ERG SES C 11, Studies on Education
The notion of graduate employability is a complex and multifaceted one. At its broadest, graduate employability refers merely to success in the labour market (Hillage and Pollard, 1998). However, the notion is also associated with the acquisition of human capital (Keeley, 2007), perceptions of self-efficacy (Dacre Pool and Qualter, 2013), graduate identity (Hinchcliffe and Jolly, 2011) and systems of credentialism (Edwards, 2014). Thus, to reduce graduate employability to simple notions of skills, qualifications and labour market success is to fail to engage with the complex and potentially contradictory dynamics that may influence graduates' future successes.
Policy towards, and public discourse about, higher education in Europe has encouraged a focus on the development of students’ human capital. Higher education institutions (HEIs) are incentivised to engage in a competition to produce knowledgeable and creative students within the context of strengthening national competitiveness in knowledge-intensive economic activities (Kivinen and Nurmi, 2014). Two significant consequences arise from this: an institutional imperative to attract and retain the brightest and best students(Fumasoli and Huisman, 2013); and a shift in the governance of higher education to a focus on competitive ranking(Erkkilä and Piironen, 2014). This leads to the conceptualisation of students as customers of higher education, bringing a certain amount of purchasing power to bear in their selection of courses and institutions and pursuing strategies geared towards the maximisation of their educational returns, including career opportunities in later life.
Foucault's (2008) notion of parrhesia represents a particular kind of truth-telling, one in which the truth-teller takes an ethical stance in relation to truth. In doing so, the truth-teller tells the truth to those in positions of dominance, despite exposing themselves to immediate risk. I argue that the influence of market dynamics serves to reconfigure the power relation between HEIs, students, employers and governments. This threatens to place HEIs in a position of subordination to the interests of students and wider society. As a result, for HEIs to engage with a complex notion of graduate employability is an act of parrhesia on the part of HEIs. In an environment where students play the role of consumers, shopping around for the “best” education that they can acquire, to question the very assumptions that underpin students' choices of institutions and courses of study places HEIs in a dilemma. On the one hand, HEIs are reliant on recruiting sufficient numbers of students to support the viability of courses, thus incentivising approaches to marketing that promote the most positive images possible. On the other hand, to discuss the complexities of “getting on” in the world of work entails a challenging of the simple connection between courses, grades and labour market success. For HEIs, particularly those that are not considered to be among an elite, this contains an element of risk: calling into question the value of certain courses in certain institutions, and thus risking discouraging applications from prospective students.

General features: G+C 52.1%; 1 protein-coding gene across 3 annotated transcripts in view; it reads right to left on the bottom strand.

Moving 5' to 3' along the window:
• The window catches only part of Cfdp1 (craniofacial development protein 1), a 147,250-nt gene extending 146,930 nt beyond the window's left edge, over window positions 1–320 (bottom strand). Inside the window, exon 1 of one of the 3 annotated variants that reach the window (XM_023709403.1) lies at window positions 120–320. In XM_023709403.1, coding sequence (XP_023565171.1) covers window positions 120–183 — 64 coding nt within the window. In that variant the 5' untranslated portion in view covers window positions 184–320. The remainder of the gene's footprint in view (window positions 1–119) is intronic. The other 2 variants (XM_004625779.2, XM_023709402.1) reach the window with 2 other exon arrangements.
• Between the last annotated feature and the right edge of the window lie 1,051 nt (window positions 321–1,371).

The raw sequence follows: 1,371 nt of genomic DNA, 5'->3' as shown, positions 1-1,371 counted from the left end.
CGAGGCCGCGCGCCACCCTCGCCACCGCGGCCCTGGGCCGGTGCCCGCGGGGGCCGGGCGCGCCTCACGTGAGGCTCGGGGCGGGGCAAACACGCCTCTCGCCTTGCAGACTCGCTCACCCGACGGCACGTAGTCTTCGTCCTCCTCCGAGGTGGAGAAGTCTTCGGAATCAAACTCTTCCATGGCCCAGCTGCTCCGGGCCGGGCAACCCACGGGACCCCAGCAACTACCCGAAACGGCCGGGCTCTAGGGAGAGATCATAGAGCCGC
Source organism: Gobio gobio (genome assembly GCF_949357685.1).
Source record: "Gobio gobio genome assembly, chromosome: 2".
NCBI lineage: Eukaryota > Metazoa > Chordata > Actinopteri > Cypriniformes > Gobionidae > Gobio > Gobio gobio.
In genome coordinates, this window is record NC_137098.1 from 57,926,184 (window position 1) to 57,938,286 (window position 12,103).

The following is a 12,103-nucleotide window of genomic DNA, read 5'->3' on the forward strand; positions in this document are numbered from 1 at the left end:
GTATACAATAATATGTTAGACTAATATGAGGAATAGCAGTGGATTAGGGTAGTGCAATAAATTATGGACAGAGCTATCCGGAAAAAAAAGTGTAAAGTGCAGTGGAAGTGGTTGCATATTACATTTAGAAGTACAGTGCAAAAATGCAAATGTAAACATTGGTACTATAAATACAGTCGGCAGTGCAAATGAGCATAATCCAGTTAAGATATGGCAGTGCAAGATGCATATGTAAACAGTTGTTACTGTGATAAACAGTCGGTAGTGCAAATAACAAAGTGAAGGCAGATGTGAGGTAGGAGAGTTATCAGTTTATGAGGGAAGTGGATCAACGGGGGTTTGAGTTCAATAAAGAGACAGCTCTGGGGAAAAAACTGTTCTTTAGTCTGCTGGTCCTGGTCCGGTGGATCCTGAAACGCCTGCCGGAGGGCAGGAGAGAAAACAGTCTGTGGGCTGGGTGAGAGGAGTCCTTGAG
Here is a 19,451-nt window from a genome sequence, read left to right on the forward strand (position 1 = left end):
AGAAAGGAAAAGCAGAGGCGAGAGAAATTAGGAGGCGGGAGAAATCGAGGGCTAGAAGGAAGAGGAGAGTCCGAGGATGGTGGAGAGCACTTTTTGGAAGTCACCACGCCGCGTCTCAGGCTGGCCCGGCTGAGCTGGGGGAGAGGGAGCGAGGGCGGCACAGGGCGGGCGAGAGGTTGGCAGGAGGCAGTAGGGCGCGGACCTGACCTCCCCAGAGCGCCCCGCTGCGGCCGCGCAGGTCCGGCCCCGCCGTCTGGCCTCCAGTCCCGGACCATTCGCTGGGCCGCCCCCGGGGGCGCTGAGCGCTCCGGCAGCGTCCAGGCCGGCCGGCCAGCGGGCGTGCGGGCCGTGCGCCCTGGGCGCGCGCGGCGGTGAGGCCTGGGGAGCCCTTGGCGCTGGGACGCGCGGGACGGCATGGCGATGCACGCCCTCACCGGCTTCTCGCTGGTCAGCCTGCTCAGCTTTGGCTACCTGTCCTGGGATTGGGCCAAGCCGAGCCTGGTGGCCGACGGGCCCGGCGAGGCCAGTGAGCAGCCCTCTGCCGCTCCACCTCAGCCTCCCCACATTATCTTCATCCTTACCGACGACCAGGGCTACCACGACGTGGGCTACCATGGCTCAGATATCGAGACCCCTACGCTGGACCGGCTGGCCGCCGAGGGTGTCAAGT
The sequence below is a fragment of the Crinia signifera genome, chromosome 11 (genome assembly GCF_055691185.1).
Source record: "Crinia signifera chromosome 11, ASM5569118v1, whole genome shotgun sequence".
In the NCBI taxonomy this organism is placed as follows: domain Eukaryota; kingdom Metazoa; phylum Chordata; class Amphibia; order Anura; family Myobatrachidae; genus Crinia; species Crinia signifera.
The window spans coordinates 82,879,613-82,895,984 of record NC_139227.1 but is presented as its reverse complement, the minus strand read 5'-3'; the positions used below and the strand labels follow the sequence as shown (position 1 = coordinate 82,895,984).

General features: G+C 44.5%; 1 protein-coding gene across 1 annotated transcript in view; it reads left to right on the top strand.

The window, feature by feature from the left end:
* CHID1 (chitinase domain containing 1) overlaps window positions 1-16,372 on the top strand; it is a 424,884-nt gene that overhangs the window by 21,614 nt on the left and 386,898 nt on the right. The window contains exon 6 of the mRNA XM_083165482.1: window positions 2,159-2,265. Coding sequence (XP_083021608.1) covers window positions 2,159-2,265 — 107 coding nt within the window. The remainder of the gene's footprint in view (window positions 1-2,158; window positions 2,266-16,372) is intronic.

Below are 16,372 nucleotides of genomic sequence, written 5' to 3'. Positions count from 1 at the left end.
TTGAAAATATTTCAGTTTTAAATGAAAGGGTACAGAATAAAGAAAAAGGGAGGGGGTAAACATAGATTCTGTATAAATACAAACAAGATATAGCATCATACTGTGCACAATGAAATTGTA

However, I argue that Foucault's notion of parrhesia offers an opportunity for HEIs to escape this dilemma. By challenging the simplistic connection between the acquisition of qualifications and success in the labour market, HEIs have the opportunity to engage with students on the basis of their values, ambitions and aspirations. In this way, a new dialogue about the value of higher education can be opened up, one that transcends national and institutional interests and speaks to prospective students as humans-in-becoming in a shared world. This enables HEIs to avoid both a total submission to the forces of the market and a total retreat from the very real practical concerns of students.
Dacre Pool, L. and Qualter, P. (2013) “Emotional self-efficacy, graduate employability, and career satisfaction: testing the associations”, Australian Journal of Psychology, 65(4), pp.214-223 Edwards, L. (2014) “Discourse, credentialism and occupational closure in the communications industries: the case of public relations in the UK”, European Journal of Communication, 29(3), pp.319-334 Erkkilä, T. and Piironen, O. (2014) “Shifting fundaments of European higher education governance: competition, ranking, autonomy and accountability”, Comparative Education, 50(2), pp.177-191 Foucault, M. (2008) The Government of Self and Others, New York, NY: Picador Foucault, M. (2009) Security, Territory, Population, Basingstoke: Palgrave Macmillan Fumasoli, T. and Huisman, J. (2013) “Strategic agency and system diversity: conceptualizing institutional positioning in higher education”, Minerva, 51, pp.155-169 Hillage, J. and Pollard, E. (1998) Employability: Developing a framework for policy analysis, London: Department for Education and Employment Hinchcliffe, G. and Jolly, A. (2011) “Graduate identity and employability”, British Educational Research Journal, 37(4), pp.563-584 Keeley, B. (2007) Human Capital: How what you know shapes your life, Paris: OECD Kivinen, O. and Nurmi, J. (2014) “Labour market relevance of European university education. From enrolment to professional employment in 12 countries”, European Journal of Education, 49(4), pp.558-574
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